Missouri lawmakers have advanced two bills aimed at speeding insurance payments to hospitals and health care providers.
The House and Senate each voted overwhelmingly to approve their own versions of legislation setting up a time schedule for medical providers to provide information on claims and for insurers to pay them. Both versions would create financial penalties for insurance companies that fail to pay health care claims within about 45 days.
The legislation also would set a definition for claims that contain all the necessary information and prohibits insurance companies from suspending payment on claims.
Sponsoring Sen. Jim Lembke, R-St. Louis, said health care providers now call suspended claims “the black hole.”
Health care providers contend some insurance companies have taken too long to pay the costs for claims. Hospitals and medical clinics say the lag can create financial difficulties and makes the process unnecessarily complicated.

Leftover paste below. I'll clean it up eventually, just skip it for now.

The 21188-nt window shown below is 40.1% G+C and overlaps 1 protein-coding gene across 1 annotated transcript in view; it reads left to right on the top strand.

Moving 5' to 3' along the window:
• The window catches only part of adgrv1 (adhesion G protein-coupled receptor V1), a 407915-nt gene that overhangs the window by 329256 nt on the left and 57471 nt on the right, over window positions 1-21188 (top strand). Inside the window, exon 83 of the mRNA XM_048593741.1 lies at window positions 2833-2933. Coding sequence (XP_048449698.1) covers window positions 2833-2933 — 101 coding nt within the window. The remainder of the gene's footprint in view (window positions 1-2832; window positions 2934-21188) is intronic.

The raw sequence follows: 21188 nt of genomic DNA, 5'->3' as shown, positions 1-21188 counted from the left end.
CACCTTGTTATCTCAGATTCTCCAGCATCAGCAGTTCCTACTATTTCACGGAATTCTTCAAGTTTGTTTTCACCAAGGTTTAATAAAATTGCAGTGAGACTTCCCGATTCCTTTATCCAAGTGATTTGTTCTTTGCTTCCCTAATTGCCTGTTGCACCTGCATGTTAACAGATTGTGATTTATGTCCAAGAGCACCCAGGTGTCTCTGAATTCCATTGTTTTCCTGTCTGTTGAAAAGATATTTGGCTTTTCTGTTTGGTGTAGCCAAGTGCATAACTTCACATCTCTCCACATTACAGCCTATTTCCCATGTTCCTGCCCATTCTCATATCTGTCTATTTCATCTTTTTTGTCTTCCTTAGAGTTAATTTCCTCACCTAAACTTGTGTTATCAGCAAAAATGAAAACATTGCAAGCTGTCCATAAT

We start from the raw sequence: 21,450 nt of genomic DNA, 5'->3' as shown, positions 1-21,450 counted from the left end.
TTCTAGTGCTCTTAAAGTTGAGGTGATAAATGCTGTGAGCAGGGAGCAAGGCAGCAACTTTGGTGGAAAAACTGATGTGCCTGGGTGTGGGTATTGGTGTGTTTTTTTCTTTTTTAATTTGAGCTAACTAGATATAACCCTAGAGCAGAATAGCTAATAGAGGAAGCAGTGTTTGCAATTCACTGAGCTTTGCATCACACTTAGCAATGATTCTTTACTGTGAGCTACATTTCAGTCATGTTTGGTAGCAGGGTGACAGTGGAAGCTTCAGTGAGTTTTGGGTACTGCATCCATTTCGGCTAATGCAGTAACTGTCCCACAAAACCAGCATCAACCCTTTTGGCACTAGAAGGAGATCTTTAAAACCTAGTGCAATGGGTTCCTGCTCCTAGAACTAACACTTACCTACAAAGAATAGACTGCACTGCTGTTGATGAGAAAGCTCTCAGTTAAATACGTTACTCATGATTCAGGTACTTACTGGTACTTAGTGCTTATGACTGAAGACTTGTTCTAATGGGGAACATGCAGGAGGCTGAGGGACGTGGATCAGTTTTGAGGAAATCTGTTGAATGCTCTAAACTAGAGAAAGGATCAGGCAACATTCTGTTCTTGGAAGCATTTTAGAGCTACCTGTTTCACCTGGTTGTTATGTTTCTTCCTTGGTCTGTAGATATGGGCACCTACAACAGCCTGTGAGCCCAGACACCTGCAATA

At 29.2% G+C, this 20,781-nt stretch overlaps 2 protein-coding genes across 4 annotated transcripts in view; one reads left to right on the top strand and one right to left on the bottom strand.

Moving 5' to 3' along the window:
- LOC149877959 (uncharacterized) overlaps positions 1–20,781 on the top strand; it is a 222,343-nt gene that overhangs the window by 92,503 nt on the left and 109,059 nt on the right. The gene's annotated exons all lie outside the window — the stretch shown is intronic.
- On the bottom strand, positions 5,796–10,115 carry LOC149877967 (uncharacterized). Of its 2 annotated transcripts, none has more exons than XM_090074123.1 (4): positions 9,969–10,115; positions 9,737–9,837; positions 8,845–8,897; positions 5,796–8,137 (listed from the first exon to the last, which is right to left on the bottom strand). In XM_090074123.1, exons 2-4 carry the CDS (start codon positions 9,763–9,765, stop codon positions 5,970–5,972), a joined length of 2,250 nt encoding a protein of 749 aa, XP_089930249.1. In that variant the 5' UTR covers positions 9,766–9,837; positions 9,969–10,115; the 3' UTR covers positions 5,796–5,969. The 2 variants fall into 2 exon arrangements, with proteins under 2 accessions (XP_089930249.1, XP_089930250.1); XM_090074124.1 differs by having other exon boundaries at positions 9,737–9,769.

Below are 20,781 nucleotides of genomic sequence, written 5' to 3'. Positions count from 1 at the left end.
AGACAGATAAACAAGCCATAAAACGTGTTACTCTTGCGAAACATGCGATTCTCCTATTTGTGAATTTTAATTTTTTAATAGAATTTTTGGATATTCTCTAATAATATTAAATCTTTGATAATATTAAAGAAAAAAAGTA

Insurers say they need to ensure claims are valid, properly submitted and contain all the required information.
Rep. Tim Jones, who sponsored the House version, said the proposed changes would help everyone.
“There will be a lot more incentive for insurers to pay the claims, pay them efficiently and pay them timely,” said Jones, R-Eureka. “And there will be an incentive for the health care providers to provide all the information that is necessary.”
A report released last month by the state Department of Insurance, Financial Institutions & Professional Registration found more than $500 million in outstanding claims at 69 Missouri hospitals. More than a quarter of those claims had been unpaid for at least 90 days.
The study found significant differences in unpaid claims across the state, with 11 percent of claims remaining unpaid after 90 days in northwest Missouri but 70 percent still unpaid after 90 days in the northeastern part of the state.
Democratic Gov. Jay Nixon, who has called for changes in the handling of health insurance claims, praised lawmakers. The Senate approved its version 34-0 and the House endorsed its bill 157-0.
“This legislation will help make sure that Missouri’s health care providers, hospitals and rural doctors will be paid more quickly for the services they provide to their patients,” Nixon said.
Associated Press writer David A. Lieb contributed to this report.
Insurance payments measures are SB636 and HB1498
On the Net: www.moga.mo.gov
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